A medical professional will develop a plan to taper the dose of Halcion. In some clients who have struggled with Halcion addiction for a long time and taken large doses of this drug for nonmedical reasons, Halcion may be replaced with diazepam, which is a long-acting benzodiazepine. Long-acting medications can reduce cravings and withdrawal symptoms over several hours, which can help the person perform other activities, such as attending therapy.
Step 2: Begin tapering off the drug.
The supervising doctor will work with the client to develop a tapering plan, either with Halcion or diazepam. Tapering eases withdrawal symptoms by slowly retraining the body to live without the drug. Without tapering, Halcion withdrawal symptoms will typically begin 1-2 days after the last dose. These symptoms can include muscle aches, rebound insomnia, anxiety and panic attacks, restlessness, and intense cravings. With tapering, these symptoms may still occur, but they will feel less extreme, especially the psychological symptoms.
There are two basic options for benzodiazepine tapering, according to the University of Vermont Medical Center:
- Reduce benzodiazepine dose by 25 percent every two weeks until the dose is as low as possible, and the person can stop completely.
- Reduce dose by 10 percent every week until the lowest possible dose is reached, then the individual can stop taking the drug completely.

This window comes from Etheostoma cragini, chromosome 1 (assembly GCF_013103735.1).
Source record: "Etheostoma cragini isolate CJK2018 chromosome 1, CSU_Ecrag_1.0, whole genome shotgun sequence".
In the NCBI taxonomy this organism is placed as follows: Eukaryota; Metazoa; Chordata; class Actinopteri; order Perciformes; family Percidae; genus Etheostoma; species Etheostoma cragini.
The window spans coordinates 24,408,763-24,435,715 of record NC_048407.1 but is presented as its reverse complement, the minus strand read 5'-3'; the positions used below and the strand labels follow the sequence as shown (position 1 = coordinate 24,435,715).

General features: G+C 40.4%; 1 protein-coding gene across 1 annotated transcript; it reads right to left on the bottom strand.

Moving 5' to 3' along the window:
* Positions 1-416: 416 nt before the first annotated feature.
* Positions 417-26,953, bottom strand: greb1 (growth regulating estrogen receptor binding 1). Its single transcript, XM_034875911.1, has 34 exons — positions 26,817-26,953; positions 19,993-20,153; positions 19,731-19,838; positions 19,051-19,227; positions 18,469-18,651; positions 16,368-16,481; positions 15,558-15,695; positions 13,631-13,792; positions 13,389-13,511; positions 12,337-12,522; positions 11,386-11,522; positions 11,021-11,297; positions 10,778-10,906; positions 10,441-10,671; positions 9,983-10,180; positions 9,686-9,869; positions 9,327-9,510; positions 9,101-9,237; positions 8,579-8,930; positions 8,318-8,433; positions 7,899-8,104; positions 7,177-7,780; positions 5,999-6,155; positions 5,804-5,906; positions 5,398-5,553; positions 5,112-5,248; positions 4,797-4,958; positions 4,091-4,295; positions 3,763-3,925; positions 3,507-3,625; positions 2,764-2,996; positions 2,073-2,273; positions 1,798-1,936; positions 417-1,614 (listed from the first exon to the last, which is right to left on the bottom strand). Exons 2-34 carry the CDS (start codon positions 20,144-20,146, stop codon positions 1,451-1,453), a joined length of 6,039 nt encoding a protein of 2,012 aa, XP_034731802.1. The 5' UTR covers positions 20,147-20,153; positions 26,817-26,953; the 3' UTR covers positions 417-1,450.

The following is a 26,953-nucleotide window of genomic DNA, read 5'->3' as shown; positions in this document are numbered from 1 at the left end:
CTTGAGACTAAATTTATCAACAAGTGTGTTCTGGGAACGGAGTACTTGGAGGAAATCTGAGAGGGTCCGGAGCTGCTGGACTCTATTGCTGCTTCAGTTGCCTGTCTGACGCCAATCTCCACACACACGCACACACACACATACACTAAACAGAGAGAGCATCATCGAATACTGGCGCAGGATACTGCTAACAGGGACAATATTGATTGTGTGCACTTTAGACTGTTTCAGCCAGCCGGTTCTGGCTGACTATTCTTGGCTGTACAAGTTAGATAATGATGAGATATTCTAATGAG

This can take several weeks or even a few months, but tapering works better for the majority of people who struggle with Halcion addiction. Plus, a doctor will monitor tapering progress and can offer help if the individual experiences any other difficulties.
Step 3: Update the supervising doctor and other treatment team members on withdrawal symptoms.
According to the World Health Organization, withdrawing from benzodiazepine medications like Halcion is not a steady process, even with the help of a doctor-prescribed tapering regimen. Symptoms can occur in clusters and may vary in intensity. WHO recommends at least one week between dosage reductions to allow the body to adjust. If withdrawal symptoms appear, the dose can be maintained until the experience subsides, but the dose should not be increased to compensate for the sensations.